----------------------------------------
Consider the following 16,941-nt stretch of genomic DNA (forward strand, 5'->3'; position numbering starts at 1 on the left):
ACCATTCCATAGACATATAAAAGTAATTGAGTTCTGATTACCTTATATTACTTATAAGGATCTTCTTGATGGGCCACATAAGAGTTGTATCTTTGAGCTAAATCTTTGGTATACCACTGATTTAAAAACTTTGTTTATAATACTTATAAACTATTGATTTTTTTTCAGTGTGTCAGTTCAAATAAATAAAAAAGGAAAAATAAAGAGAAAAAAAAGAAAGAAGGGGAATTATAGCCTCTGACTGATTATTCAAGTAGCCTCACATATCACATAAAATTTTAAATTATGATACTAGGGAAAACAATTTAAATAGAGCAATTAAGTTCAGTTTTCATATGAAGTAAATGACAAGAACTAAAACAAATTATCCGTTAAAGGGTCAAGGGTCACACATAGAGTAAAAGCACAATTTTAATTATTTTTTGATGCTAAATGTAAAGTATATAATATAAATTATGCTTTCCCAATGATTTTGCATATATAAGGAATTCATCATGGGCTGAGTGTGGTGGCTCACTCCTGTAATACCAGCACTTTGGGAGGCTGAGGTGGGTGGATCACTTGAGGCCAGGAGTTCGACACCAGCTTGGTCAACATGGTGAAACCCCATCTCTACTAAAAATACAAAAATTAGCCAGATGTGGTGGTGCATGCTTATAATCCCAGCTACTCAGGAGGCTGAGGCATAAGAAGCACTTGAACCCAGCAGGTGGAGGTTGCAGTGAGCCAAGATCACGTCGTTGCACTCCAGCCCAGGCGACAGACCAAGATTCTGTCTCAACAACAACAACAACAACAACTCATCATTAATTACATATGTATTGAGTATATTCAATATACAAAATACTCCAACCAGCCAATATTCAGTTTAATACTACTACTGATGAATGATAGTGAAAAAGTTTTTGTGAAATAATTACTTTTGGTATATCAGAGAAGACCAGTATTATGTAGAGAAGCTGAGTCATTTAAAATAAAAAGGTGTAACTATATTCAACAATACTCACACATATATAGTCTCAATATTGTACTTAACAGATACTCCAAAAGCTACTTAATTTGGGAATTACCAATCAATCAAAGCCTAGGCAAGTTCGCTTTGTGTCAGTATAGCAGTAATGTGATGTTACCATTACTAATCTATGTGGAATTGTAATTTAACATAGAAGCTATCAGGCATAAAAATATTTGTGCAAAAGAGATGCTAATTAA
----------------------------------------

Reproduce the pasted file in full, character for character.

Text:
Consider the following 16,941-nt stretch of genomic DNA (forward strand, 5'->3'; position numbering starts at 1 on the left):
ACCATTCCATAGACATATAAAAGTAATTGAGTTCTGATTACCTTATATTACTTATAAGGATCTTCTTGATGGGCCACATAAGAGTTGTATCTTTGAGCTAAATCTTTGGTATACCACTGATTTAAAAACTTTGTTTATAATACTTATAAACTATTGATTTTTTTTCAGTGTGTCAGTTCAAATAAATAAAAAAGGAAAAATAAAGAGAAAAAAAAGAAAGAAGGGGAATTATAGCCTCTGACTGATTATTCAAGTAGCCTCACATATCACATAAAATTTTAAATTATGATACTAGGGAAAACAATTTAAATAGAGCAATTAAGTTCAGTTTTCATATGAAGTAAATGACAAGAACTAAAACAAATTATCCGTTAAAGGGTCAAGGGTCACACATAGAGTAAAAGCACAATTTTAATTATTTTTTGATGCTAAATGTAAAGTATATAATATAAATTATGCTTTCCCAATGATTTTGCATATATAAGGAATTCATCATGGGCTGAGTGTGGTGGCTCACTCCTGTAATACCAGCACTTTGGGAGGCTGAGGTGGGTGGATCACTTGAGGCCAGGAGTTCGACACCAGCTTGGTCAACATGGTGAAACCCCATCTCTACTAAAAATACAAAAATTAGCCAGATGTGGTGGTGCATGCTTATAATCCCAGCTACTCAGGAGGCTGAGGCATAAGAAGCACTTGAACCCAGCAGGTGGAGGTTGCAGTGAGCCAAGATCACGTCGTTGCACTCCAGCCCAGGCGACAGACCAAGATTCTGTCTCAACAACAACAACAACAACAACTCATCATTAATTACATATGTATTGAGTATATTCAATATACAAAATACTCCAACCAGCCAATATTCAGTTTAATACTACTACTGATGAATGATAGTGAAAAAGTTTTTGTGAAATAATTACTTTTGGTATATCAGAGAAGACCAGTATTATGTAGAGAAGCTGAGTCATTTAAAATAAAAAGGTGTAACTATATTCAACAATACTCACACATATATAGTCTCAATATTGTACTTAACAGATACTCCAAAAGCTACTTAATTTGGGAATTACCAATCAATCAAAGCCTAGGCAAGTTCGCTTTGTGTCAGTATAGCAGTAATGTGATGTTACCATTACTAATCTATGTGGAATTGTAATTTAACATAGAAGCTATCAGGCATAAAAATATTTGTGCAAAAGAGATGCTAATTAA